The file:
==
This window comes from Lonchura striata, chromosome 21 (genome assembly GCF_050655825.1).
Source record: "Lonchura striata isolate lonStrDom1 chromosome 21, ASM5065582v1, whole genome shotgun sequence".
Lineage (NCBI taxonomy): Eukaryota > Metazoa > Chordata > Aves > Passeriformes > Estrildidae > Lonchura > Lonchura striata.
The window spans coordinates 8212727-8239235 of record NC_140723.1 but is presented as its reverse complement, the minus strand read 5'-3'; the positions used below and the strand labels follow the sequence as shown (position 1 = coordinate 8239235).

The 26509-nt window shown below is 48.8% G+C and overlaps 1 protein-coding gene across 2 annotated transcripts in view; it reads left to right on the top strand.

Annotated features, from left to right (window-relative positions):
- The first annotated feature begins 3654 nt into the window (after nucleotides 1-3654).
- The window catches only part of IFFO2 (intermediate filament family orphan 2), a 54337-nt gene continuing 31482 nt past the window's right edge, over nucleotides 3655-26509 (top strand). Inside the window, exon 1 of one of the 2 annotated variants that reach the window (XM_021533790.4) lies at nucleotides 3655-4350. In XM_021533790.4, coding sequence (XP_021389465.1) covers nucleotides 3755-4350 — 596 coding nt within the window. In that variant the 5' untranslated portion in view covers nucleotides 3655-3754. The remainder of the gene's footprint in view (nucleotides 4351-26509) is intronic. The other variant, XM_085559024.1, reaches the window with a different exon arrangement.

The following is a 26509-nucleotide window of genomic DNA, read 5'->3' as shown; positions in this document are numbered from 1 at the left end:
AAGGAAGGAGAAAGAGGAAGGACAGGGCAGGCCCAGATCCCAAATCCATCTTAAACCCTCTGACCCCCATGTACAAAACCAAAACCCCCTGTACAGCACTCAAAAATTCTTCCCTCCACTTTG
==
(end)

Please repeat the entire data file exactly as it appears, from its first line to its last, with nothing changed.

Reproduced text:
This window comes from Lonchura striata, chromosome 21 (genome assembly GCF_050655825.1).
Source record: "Lonchura striata isolate lonStrDom1 chromosome 21, ASM5065582v1, whole genome shotgun sequence".
Lineage (NCBI taxonomy): Eukaryota > Metazoa > Chordata > Aves > Passeriformes > Estrildidae > Lonchura > Lonchura striata.
The window spans coordinates 8212727-8239235 of record NC_140723.1 but is presented as its reverse complement, the minus strand read 5'-3'; the positions used below and the strand labels follow the sequence as shown (position 1 = coordinate 8239235).

The 26509-nt window shown below is 48.8% G+C and overlaps 1 protein-coding gene across 2 annotated transcripts in view; it reads left to right on the top strand.

Annotated features, from left to right (window-relative positions):
- The first annotated feature begins 3654 nt into the window (after nucleotides 1-3654).
- The window catches only part of IFFO2 (intermediate filament family orphan 2), a 54337-nt gene continuing 31482 nt past the window's right edge, over nucleotides 3655-26509 (top strand). Inside the window, exon 1 of one of the 2 annotated variants that reach the window (XM_021533790.4) lies at nucleotides 3655-4350. In XM_021533790.4, coding sequence (XP_021389465.1) covers nucleotides 3755-4350 — 596 coding nt within the window. In that variant the 5' untranslated portion in view covers nucleotides 3655-3754. The remainder of the gene's footprint in view (nucleotides 4351-26509) is intronic. The other variant, XM_085559024.1, reaches the window with a different exon arrangement.

The following is a 26509-nucleotide window of genomic DNA, read 5'->3' as shown; positions in this document are numbered from 1 at the left end:
AAGGAAGGAGAAAGAGGAAGGACAGGGCAGGCCCAGATCCCAAATCCATCTTAAACCCTCTGACCCCCATGTACAAAACCAAAACCCCCTGTACAGCACTCAAAAATTCTTCCCTCCACTTTG